Plant growth is the result of a continuous cycle of chemical and physical changes, including photosynthesis, respiration and transpiration. Whereas a plant’s leaves are important for extracting CO2 and light from the air to facilitate photosynthesis, its roots form the cornerstone of the transpiration process. They absorb oxygen, water and nutrients from the area around the roots, which is called the ‘root zone’.

Many types of plants can be grown commercially using a soil-less or ‘hydroponic’ (water culture) system in combination with a block or slab of stone wool to hold the roots. This is referred to as the ‘growing medium’ or ‘substrate’. From there, the oxygen, water and nutrients (also called ‘inputs’) are transported up through the rest of the plant to support activities such as leaf growth and the production of fruits and flowers.

The role of root zone management in Precision Growing

In Controlled Environment Agriculture (CEA), these changes are monitored and influenced by actively managing both the greenhouse climate and the root zone conditions. This holistic approach to crop production is known as ‘Precision Growing’. Precision Growing offers growers the potential to optimise their business success by growing more (i.e. achieving an earlier and longer-lasting harvest of higher-quality fruits) while using fewer inputs such as energy, labour and water (resulting in lower costs and better sustainability).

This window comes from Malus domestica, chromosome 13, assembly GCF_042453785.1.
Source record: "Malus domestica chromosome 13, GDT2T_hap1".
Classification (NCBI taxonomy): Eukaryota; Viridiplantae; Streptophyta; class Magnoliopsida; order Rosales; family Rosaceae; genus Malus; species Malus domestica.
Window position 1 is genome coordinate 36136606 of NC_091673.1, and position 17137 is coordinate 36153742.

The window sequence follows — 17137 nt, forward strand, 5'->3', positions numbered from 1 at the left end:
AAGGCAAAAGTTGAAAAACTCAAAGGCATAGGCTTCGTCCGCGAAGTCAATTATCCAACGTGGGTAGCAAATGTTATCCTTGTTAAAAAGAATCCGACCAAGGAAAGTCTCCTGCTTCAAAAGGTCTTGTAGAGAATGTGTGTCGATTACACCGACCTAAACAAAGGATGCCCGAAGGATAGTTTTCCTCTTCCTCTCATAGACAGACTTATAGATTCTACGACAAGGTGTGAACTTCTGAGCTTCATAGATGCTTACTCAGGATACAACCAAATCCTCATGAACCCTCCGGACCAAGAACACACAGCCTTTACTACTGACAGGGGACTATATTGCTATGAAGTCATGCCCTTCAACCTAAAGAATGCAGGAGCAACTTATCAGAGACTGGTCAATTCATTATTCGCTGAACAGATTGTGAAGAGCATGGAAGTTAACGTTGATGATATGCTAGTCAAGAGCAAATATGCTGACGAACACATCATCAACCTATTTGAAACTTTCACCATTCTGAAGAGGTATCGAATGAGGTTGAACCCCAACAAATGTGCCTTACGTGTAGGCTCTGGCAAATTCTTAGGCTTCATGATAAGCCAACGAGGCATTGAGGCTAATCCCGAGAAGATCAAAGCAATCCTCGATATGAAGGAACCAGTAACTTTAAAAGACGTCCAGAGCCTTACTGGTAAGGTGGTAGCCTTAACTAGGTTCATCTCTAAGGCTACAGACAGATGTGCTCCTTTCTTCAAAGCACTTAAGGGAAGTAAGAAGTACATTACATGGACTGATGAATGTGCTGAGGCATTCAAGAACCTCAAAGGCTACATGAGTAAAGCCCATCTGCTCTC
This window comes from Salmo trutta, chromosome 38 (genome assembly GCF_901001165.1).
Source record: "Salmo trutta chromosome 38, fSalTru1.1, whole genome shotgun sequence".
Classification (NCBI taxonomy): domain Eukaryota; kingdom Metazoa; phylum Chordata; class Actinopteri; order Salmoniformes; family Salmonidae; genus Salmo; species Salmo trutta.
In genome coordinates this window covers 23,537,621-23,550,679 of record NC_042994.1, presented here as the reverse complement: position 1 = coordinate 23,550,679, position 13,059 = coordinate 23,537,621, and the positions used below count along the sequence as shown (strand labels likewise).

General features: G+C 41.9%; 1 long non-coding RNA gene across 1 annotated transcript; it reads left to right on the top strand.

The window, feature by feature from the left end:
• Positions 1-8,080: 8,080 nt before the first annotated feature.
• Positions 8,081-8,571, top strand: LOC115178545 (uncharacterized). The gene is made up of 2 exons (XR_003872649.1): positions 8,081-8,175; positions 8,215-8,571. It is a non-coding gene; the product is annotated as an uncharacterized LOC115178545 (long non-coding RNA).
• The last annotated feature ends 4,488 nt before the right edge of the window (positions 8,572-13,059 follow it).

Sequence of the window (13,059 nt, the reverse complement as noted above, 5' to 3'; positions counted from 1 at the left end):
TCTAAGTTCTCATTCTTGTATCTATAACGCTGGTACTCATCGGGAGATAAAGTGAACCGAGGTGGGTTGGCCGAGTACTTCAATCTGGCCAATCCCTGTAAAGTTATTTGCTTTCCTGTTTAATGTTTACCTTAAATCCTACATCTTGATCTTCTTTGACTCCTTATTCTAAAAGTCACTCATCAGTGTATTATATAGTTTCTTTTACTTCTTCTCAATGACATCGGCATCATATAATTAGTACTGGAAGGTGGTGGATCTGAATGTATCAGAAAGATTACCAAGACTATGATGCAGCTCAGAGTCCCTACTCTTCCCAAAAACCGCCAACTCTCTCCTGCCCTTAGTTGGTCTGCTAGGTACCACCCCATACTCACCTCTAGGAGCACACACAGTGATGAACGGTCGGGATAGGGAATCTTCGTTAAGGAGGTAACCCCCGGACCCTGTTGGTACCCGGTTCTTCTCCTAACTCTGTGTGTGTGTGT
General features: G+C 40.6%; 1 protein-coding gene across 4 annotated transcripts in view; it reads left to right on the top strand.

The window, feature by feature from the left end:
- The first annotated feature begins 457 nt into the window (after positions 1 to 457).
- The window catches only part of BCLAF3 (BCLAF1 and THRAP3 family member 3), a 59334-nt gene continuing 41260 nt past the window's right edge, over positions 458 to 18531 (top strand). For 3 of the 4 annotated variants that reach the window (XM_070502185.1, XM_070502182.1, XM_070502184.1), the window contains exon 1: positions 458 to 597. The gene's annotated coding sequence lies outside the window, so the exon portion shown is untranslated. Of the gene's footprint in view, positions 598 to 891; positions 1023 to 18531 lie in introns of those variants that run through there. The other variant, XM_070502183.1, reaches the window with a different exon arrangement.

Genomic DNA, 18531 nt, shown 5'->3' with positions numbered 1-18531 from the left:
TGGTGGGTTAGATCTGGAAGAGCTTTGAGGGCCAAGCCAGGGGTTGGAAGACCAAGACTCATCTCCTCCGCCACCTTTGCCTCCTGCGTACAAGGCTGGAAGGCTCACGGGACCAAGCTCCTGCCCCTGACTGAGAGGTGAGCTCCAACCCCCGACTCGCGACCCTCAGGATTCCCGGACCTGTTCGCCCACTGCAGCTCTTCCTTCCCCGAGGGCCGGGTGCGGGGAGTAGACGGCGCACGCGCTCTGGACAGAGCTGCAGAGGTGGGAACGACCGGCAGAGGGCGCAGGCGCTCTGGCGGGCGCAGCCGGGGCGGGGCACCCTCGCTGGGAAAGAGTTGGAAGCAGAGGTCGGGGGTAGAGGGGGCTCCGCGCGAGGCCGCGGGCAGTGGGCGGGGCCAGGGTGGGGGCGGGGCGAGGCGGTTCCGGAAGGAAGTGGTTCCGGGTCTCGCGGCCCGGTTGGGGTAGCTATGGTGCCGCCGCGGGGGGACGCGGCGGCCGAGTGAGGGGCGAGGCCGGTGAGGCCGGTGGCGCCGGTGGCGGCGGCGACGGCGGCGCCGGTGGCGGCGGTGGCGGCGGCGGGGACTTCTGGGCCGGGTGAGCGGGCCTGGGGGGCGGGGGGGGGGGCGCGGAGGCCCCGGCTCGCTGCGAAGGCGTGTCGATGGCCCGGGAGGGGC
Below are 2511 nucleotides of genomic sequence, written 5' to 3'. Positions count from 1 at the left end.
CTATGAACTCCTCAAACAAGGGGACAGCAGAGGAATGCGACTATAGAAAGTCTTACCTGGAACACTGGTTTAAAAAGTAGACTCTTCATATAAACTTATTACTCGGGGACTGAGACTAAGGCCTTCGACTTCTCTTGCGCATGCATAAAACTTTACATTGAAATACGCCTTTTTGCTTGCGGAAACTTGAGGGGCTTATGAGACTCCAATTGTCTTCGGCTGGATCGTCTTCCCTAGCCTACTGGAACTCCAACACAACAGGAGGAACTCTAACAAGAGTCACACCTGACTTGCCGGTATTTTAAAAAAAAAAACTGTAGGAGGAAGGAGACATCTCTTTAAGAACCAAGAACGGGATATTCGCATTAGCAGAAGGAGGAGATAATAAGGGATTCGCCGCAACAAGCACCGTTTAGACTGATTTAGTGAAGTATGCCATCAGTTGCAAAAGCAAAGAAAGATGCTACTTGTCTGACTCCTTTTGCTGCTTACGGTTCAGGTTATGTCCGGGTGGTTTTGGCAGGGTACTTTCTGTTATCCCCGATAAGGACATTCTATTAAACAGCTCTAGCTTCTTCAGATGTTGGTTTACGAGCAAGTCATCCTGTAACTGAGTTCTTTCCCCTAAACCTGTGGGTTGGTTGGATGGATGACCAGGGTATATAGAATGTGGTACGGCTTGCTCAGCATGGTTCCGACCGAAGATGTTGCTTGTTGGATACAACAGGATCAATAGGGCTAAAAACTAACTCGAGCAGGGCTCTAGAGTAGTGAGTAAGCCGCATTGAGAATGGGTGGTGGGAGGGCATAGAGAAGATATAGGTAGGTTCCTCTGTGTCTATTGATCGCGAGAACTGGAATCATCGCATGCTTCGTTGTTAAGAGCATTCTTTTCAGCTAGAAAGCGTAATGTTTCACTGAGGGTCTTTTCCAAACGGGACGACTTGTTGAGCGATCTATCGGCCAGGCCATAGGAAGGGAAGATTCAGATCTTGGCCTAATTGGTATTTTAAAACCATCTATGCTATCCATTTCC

The importance of nutrient availability

Different types of plants require a different mix of essential nutrients such as nitrogen, phosphorus, potassium, calcium, zinc and magnesium. These nutrients are provided to the plant in the root zone as a water-based nutrient solution (also known as ‘fertiliser’).

The uptake of the nutrient solution is closely linked to the plant’s activity level, which is influenced by both climate conditions and the root zone environment. One indicator of the root zone conditions is the pH value, which is a measure of the acidity or alkalinity of a solution. In the substrate, fluctuating pH levels can affect the availability of certain elements in the root zone. This can upset the nutrient balance and possibly lead to deficiencies, ultimately resulting in poor plant health and lower production levels and/or quality. Therefore, the pH value must be monitored closely.